Doreen having attained age thirty and having predeceased her father, the share which she would have acquired had she survived becomes payable in accordance with the pertinent provisions of the trust agreement. Paragraph 4 of the trust instrument expressly provides for the contingency which has arisen. It states "After the death of the Donor, if either of my said daughters shall die before receiving all of the principal of the trust to which such daughter is entitled, the principal still remaining in said trust shall be paid over and distributed among her issue, per stirpes * * *." Doreen's attainment of age thirty did not alone entitle her to her share. The added contingency was the death of the donor. But since she predeceased the donor, the express direction of Paragraph 4 of the instrument became operative, namely, "the principal still remaining in the said trust shall be paid over to and distributed among her issue, per stirpes." Accordingly, the fund involved is not part of the estate of the donee and distributable as such; it is to be "paid over to and distributed among her issue."

As already stated, the donee was survived by one natural child and two adopted children. At the time of the adoption, the parties were residents of the State of New York and the adoption was by order of the Surrogate's Court of Westchester County, New York. Vice-Chancellor Backes in Dulfon v. Keasbey , 111 N.J. Eq. 223 (Ch. 1932), said "The status is entitled to full recognition in our courts. In re Finkenzeller , 105 N.J. Eq. 44; affirmed, 107 N.J. Eq. 180. The legal incidents of the status, with respect to local property, are determined by the laws of this State. Anderson v. French , 77 N.H. 509, 93 A. 1042. * * * Whart. Confl. L. (3 d Ed.) 568, says: 'There is * * * no doubt as to the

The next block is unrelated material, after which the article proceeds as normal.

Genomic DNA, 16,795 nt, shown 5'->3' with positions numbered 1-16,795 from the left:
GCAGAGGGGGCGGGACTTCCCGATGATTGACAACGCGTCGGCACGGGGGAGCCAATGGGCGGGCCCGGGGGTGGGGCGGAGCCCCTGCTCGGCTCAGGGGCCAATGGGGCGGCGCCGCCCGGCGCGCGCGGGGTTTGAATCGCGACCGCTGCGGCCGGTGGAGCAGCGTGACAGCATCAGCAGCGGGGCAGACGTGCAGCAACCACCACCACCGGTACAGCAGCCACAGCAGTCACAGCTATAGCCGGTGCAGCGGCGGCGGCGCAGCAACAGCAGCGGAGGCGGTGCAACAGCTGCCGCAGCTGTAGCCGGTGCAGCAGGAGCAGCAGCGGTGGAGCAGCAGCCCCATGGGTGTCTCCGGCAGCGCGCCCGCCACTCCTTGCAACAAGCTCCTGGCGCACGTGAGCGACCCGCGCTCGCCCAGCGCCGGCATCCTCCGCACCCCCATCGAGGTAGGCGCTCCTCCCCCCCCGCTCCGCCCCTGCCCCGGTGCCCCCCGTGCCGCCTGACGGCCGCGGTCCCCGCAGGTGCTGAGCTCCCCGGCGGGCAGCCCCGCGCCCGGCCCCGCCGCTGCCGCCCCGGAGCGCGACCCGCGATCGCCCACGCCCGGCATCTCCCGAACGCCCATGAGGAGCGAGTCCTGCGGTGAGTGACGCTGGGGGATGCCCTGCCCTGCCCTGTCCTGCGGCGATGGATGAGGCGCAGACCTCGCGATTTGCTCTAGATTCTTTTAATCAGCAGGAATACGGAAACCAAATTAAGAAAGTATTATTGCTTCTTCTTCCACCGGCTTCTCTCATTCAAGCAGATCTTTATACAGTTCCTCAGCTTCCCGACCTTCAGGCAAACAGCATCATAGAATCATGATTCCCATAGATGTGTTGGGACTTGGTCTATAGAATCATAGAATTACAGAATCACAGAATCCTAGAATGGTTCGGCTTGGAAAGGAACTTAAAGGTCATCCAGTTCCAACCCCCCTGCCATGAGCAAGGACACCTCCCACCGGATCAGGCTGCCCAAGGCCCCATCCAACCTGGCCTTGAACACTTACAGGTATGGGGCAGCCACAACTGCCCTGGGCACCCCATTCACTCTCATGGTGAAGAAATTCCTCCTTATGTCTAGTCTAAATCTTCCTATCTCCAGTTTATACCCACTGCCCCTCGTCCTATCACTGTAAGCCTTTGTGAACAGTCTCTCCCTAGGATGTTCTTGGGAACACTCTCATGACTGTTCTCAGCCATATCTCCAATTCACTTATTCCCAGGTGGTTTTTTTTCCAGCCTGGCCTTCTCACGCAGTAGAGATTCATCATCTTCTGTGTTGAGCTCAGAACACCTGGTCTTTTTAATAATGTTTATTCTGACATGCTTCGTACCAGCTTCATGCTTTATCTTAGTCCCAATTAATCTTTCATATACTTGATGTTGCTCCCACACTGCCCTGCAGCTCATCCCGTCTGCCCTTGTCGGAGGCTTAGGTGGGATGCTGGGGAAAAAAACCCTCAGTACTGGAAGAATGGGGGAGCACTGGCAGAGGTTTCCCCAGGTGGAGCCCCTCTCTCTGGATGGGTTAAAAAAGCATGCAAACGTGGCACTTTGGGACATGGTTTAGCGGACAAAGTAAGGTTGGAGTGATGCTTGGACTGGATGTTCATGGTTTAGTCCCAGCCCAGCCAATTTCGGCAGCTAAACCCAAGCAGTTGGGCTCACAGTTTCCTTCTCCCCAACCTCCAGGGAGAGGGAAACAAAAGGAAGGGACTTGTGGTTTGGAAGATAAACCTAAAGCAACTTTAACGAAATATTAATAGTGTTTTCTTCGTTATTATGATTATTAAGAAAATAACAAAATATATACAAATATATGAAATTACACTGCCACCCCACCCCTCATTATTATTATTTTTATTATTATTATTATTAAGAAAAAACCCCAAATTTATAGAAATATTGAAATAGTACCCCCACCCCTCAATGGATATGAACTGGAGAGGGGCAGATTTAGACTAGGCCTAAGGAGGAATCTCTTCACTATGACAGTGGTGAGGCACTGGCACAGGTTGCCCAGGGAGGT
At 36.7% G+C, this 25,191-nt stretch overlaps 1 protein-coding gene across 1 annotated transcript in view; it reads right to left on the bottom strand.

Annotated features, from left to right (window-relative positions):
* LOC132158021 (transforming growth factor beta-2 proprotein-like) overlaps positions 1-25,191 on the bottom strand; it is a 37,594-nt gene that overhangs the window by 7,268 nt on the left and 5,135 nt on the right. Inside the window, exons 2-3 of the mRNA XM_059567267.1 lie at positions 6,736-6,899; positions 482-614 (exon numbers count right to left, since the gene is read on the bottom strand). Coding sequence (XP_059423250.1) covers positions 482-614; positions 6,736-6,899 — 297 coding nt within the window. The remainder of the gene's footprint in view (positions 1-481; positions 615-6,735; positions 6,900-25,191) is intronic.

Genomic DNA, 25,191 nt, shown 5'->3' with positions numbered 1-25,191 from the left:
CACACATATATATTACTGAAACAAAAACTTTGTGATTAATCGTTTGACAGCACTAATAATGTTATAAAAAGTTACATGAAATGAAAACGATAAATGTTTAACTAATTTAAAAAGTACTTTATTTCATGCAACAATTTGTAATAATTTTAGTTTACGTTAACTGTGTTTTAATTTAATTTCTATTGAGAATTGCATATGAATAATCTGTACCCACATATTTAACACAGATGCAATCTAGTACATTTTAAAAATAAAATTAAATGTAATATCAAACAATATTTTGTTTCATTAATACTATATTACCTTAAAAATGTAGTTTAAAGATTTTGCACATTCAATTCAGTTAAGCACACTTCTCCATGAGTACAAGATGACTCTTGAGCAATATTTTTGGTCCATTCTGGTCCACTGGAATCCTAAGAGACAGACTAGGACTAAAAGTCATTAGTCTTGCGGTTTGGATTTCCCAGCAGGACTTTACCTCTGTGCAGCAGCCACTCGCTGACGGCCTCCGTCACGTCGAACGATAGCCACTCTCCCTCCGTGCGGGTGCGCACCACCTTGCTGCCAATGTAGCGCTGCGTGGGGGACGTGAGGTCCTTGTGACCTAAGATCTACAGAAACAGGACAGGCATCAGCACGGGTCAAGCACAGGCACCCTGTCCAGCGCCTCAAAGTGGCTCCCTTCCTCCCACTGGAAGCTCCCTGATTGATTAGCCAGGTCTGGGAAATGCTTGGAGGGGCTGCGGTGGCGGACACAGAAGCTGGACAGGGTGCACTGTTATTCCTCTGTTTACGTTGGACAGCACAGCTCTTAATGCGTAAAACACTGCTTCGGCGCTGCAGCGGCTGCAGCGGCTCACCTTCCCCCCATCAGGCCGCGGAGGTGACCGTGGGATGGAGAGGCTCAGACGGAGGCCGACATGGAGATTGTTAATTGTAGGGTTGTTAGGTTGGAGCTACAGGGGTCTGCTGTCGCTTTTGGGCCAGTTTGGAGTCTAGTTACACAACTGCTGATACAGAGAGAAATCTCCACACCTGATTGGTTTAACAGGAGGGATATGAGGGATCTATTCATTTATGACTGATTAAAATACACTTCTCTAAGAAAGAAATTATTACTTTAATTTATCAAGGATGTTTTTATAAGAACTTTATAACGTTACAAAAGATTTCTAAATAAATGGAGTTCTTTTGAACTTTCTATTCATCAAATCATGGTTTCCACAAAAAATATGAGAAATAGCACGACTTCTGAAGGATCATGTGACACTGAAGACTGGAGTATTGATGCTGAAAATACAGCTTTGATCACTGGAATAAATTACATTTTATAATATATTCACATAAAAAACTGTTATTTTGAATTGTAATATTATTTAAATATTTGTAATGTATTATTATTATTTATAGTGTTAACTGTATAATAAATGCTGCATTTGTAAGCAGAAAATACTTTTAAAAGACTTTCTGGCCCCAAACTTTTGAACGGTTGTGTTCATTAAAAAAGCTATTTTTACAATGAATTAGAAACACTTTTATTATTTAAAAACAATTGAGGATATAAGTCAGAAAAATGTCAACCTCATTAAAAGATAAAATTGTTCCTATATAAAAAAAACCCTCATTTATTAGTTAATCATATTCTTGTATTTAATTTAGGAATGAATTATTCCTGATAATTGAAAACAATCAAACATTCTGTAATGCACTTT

[8 NJSuper Page 539]

general principle that the status acquired by adoption in a state or country having jurisdiction will be recognized both for the purpose of the descent of real, and the distribution of personal, property in other states or countries, at least in those whose laws provide for adoption.'"

The donor limited the distribution of the trust fund among his daughters' "issue." Generally, the word "issue" does not include an adopted child. The question, however, is essentially one of intention, which may be gathered from a construction of the entire instrument and an examination of the surrounding circumstances. Dulfon v. Keasbey, supra; In re Fisler , 133 N.J. Eq. 421 (E. & A. 1942); Fidelity Union Trust Co. v. Graves , 139 N.J. Eq. 571 (Ch. 1947); Lawrence v. Westfield Trust Co. , 1 N.J. Super. 423 (Ch. 1948). To aid in ascertaining the intention of the donor, the testimony of some surviving members of the family was taken before me and that of others, by out-of-state depositions. It established undisputedly that the donor intended that only his natural grandchild should take. He knew of the adoption by his daughter of her husband's children and conferred with the trustee regarding the effect of the adoption upon his trust agreement. Upon being advised that in the opinion of counsel for the trustee the adopted children would not share in the trust fund, he made no change in the trust instrument. The father of the adopted children conceded in his testimony that it was not the intention of the donor to include the adopted children, nor was it his own intention as guardian of the children to claim any interest in the fund. The claim was advanced by the attorney for the guardian ad litem on behalf of the adopted children, who are minors.

In view of the evidence, therefore, it must be concluded that the adopted children do not have any interest in the trust fund, but that Marilyn Potter Staley, the natural child of Doreen, is entitled to the share which her mother, Doreen Potter Staley, would have been entitled to had she survived.

Judgment accordingly.

19500519